First, why fresh? While it just seems logical that fresh is better, I will be the first to say that exactly how much difference it makes shocked me. It started when I learned just how old those supermarket eggs are. According to a web article written for Medco Rx:
"Most eggs bought in the store are several months old. According to Purina, commercial eggs can be 6-8 months old, and nutrition in the eggs declines with age. How do you know how old your eggs are? It can be tough. According to fresheggsdaily.com, “An egg can be sold for up to 30 days after the date it was put in the carton. Yes, that says ‘put in the carton’, not laid or collected, but packaged.” There isn’t any regulation about by what date it needs to be packaged."
Huh? 6-8 Months. I tell my kid all the time, "just because it is on the internet does not mean it is true. Check your sources." Soo... I did that. Several of them repeated the 6 - 8 month reference, and others indicate 2 months from laying to packaging, and another 30 to 45 days in the store. No reference was less then 2 months, and 30 to 45 days was consistent.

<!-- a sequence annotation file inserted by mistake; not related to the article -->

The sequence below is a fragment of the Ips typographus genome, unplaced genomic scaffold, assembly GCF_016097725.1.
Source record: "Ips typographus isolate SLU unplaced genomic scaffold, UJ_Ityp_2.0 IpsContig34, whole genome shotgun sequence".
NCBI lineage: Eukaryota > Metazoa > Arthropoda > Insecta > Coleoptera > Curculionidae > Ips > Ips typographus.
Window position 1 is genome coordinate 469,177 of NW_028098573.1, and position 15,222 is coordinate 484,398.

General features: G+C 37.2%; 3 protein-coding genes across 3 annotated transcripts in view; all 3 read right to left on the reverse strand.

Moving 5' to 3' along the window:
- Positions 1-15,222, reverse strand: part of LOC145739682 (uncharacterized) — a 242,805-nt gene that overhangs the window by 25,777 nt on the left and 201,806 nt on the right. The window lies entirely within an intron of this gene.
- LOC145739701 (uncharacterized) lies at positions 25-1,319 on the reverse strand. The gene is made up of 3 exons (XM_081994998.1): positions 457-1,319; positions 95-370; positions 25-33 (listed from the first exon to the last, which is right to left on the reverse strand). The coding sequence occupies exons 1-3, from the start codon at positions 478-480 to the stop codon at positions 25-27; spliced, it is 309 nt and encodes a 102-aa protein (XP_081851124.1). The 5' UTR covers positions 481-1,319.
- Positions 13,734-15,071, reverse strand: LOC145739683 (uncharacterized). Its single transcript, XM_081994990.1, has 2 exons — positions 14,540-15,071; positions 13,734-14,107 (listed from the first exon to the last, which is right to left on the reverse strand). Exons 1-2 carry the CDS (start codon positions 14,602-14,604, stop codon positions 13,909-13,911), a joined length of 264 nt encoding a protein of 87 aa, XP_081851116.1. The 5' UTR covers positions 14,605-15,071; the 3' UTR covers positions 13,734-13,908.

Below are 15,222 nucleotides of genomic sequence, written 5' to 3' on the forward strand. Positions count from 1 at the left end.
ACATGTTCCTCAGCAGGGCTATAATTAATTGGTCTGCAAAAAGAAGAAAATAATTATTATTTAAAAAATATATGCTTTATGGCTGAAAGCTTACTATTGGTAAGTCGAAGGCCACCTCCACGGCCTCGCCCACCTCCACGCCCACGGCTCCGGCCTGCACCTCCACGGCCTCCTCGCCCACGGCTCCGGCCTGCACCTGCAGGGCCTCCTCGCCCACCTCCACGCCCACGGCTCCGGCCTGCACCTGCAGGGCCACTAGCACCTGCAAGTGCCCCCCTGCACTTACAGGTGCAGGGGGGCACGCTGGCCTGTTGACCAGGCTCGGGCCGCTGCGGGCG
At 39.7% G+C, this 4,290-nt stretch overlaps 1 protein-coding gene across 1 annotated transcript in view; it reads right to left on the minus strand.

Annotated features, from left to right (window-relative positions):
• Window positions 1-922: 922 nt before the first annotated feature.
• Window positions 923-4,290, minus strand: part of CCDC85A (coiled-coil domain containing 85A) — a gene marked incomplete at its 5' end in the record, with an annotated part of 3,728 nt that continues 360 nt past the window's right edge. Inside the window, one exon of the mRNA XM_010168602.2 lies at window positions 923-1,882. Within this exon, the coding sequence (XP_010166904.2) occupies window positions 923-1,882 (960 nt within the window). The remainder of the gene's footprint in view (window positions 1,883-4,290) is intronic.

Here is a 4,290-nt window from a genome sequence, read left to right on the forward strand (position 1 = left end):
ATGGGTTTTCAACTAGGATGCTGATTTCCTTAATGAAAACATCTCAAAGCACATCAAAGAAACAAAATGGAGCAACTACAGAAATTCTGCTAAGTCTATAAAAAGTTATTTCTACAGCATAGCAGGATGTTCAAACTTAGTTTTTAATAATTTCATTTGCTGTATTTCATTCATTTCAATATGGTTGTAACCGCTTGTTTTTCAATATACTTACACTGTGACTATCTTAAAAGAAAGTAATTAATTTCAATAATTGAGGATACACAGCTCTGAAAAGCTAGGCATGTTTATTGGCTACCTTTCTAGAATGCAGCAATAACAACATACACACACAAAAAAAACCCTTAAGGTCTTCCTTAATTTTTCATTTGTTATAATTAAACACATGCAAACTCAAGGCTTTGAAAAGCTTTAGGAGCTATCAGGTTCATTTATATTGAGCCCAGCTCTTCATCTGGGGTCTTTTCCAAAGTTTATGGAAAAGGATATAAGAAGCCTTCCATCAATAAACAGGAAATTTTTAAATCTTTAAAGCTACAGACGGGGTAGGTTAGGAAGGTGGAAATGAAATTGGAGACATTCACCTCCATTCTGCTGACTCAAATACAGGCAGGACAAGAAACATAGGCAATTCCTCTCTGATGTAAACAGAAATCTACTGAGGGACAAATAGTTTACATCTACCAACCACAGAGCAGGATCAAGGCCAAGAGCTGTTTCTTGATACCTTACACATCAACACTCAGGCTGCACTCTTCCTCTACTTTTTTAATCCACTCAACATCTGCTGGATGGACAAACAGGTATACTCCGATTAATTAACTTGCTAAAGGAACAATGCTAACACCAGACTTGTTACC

In contrast, your Wegener Farm eggs get to you within a week or two of being laid. No wonder we can tell the difference, but what does fresh really do for you? Well, reference after reference cites nutritional degradation over time, and the following graphic brings this home.
So, more nutritious I can understand, but lower in cholesterol and saturated fat? This also shows up in reference after reference and seems to be linked to the fact that chickens raised on local farms are themselves healthier, especially those raised on pasture.
Raising animals on pasture allows them to be themselves. In other words, pastured chickens get to act like chickens, foraging for plant matter, bugs and worms, while always being on clean litter. This is good for the soil too as the fertility in the chicken manure is spread naturally around the pasture, which in turn grows better plant matter and bugs for the chickens to forage on. Everybody wins! Look at what it means for the eggs they produce:
This is explained even better in this video:
All of this just makes me more sure than ever that we are on the right track at The Wegener Farm, and we are so glad you are on it with us! Thanks for being part of our journey!
Rob (your personal farmer)